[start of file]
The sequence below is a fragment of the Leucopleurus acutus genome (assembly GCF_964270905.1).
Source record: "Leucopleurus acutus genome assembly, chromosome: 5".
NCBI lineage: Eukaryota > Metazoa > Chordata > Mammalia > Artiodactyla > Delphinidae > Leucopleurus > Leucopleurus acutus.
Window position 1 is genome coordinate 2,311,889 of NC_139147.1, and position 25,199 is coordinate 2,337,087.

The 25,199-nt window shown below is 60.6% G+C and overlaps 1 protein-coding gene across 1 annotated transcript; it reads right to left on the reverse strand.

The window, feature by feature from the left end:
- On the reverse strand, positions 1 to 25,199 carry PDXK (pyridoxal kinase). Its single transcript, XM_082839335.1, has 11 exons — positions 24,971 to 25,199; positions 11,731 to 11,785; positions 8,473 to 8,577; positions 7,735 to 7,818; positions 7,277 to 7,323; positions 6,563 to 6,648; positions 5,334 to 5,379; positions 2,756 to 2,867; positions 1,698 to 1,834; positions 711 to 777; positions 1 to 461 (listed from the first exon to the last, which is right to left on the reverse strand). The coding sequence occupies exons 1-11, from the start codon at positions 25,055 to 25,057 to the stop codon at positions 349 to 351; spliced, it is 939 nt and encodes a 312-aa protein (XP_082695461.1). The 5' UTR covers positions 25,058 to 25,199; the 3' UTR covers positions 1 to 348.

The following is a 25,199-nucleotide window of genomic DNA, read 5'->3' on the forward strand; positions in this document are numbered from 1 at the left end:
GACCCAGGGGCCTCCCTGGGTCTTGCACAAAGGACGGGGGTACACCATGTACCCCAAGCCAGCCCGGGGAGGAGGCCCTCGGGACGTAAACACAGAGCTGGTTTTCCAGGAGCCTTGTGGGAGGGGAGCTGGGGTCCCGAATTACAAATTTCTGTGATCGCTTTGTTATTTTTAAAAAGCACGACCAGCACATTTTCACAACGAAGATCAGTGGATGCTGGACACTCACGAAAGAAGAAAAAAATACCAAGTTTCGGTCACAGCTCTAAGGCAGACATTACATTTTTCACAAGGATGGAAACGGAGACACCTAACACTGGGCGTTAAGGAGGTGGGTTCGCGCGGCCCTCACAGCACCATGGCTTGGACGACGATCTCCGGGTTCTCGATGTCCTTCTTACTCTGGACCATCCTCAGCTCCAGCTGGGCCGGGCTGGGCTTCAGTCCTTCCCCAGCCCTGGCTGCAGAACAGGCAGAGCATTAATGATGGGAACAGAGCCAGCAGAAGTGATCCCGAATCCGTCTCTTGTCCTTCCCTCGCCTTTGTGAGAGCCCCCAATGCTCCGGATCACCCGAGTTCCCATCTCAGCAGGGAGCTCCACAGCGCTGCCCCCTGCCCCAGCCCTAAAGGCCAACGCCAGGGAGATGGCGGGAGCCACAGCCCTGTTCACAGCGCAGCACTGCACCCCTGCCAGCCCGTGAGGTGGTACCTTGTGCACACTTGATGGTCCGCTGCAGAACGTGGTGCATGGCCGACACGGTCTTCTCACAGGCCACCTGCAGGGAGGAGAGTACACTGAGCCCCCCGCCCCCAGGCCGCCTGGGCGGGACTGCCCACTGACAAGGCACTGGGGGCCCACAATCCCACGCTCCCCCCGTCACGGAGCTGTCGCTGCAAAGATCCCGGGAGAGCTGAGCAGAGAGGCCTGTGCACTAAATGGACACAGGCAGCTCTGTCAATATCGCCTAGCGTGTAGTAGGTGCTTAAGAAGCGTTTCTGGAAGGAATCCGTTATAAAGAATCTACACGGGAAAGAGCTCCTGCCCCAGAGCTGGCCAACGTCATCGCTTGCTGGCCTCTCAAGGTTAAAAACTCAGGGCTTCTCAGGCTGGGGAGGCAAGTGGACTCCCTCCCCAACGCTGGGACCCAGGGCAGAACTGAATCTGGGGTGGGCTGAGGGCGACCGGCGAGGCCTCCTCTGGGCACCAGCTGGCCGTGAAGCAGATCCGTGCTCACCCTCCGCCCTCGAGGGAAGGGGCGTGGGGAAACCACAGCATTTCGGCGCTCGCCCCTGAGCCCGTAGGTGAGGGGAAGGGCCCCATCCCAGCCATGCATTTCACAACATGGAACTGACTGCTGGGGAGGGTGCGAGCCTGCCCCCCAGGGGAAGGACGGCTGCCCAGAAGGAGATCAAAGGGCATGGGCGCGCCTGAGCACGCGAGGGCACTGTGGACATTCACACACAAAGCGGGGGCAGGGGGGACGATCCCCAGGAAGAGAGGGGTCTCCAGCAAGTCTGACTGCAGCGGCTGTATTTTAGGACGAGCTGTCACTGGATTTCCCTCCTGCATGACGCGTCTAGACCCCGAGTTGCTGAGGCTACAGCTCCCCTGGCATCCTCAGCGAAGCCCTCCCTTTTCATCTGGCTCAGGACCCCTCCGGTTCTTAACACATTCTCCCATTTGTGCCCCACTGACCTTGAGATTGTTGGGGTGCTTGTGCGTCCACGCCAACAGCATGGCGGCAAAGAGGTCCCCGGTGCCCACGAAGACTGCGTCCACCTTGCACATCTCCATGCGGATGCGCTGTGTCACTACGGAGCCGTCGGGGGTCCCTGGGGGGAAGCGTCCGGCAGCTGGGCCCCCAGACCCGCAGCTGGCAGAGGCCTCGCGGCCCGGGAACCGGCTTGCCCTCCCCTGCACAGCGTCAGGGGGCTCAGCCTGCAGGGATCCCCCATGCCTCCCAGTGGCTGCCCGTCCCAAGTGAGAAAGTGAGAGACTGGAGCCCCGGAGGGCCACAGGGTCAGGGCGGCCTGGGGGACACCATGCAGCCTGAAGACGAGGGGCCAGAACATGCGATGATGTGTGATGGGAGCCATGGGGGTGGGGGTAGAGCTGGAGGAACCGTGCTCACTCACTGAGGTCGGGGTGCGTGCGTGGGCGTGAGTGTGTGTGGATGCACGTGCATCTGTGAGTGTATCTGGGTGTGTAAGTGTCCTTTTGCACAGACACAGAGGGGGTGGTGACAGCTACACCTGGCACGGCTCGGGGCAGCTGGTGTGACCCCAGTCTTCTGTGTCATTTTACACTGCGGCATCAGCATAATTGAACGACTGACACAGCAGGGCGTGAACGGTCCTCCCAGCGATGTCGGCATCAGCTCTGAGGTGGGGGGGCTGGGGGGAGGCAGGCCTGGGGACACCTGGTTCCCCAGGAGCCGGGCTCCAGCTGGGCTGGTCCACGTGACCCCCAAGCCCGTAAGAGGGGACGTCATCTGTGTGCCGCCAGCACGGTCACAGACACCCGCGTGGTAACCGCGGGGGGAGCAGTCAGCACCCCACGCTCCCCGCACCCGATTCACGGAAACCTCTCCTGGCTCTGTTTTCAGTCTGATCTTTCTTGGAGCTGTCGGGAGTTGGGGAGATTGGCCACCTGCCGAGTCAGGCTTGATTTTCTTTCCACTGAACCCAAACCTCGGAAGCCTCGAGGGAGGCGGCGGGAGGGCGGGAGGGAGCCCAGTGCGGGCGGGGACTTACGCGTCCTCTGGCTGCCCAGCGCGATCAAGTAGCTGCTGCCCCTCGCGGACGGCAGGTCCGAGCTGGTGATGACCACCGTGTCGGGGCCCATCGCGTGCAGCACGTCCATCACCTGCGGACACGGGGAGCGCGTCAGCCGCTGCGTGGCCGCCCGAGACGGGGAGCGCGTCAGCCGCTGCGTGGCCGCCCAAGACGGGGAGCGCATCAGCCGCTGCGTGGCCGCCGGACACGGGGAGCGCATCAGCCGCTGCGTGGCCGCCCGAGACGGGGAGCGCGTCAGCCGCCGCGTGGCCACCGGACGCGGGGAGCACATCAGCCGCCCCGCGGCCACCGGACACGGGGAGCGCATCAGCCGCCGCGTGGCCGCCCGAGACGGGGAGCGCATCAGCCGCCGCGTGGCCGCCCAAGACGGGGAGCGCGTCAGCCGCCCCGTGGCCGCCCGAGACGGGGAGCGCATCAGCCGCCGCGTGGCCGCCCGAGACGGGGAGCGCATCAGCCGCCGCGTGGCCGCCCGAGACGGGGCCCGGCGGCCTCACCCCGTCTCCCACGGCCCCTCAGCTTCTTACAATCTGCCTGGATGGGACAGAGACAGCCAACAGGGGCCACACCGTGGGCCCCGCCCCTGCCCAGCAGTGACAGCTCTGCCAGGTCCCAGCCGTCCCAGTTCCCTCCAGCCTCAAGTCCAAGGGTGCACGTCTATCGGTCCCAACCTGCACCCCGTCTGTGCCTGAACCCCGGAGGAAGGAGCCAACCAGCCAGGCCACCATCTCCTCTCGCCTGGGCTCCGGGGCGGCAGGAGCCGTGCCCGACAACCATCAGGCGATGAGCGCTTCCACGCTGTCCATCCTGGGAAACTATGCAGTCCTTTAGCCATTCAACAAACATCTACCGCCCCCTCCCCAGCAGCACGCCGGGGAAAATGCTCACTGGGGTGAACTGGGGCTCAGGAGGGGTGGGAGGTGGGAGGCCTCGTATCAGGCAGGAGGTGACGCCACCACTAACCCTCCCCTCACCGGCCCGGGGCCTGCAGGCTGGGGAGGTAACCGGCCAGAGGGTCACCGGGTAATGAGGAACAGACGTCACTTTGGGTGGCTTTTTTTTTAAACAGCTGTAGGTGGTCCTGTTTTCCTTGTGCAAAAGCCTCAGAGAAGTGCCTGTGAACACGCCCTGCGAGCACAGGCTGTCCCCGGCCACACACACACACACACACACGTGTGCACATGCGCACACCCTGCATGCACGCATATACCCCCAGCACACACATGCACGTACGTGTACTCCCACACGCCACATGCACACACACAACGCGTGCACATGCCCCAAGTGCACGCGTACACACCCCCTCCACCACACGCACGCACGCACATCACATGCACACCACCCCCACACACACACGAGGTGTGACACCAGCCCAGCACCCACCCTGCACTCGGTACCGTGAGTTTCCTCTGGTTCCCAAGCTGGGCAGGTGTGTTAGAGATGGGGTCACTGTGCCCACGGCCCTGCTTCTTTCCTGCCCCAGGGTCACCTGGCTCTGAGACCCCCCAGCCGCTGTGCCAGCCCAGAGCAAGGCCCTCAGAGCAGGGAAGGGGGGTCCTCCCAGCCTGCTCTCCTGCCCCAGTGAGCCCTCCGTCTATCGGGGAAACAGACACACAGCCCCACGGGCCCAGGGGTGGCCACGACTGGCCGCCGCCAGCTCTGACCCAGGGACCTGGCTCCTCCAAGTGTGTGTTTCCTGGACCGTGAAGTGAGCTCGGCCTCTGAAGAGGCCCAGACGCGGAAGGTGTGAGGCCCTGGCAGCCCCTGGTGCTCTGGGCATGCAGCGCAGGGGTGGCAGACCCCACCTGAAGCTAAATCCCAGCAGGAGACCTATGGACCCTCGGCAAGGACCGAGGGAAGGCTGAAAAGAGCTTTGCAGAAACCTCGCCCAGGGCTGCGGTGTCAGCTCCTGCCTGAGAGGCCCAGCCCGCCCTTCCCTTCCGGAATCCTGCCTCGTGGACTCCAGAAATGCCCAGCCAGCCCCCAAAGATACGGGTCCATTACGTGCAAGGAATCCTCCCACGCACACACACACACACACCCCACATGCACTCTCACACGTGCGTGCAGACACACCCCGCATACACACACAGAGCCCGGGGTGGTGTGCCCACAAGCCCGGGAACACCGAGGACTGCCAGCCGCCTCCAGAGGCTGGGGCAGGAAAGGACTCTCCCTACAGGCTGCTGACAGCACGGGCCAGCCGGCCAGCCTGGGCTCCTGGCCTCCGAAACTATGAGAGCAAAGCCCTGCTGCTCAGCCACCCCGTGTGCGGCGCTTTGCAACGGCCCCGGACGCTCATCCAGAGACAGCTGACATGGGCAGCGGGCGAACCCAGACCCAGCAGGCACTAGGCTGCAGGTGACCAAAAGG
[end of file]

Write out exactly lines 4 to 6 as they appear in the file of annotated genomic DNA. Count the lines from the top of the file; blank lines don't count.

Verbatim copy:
Window position 1 is genome coordinate 2,311,889 of NC_139147.1, and position 25,199 is coordinate 2,337,087.

The 25,199-nt window shown below is 60.6% G+C and overlaps 1 protein-coding gene across 1 annotated transcript; it reads right to left on the reverse strand.

The window, feature by feature from the left end: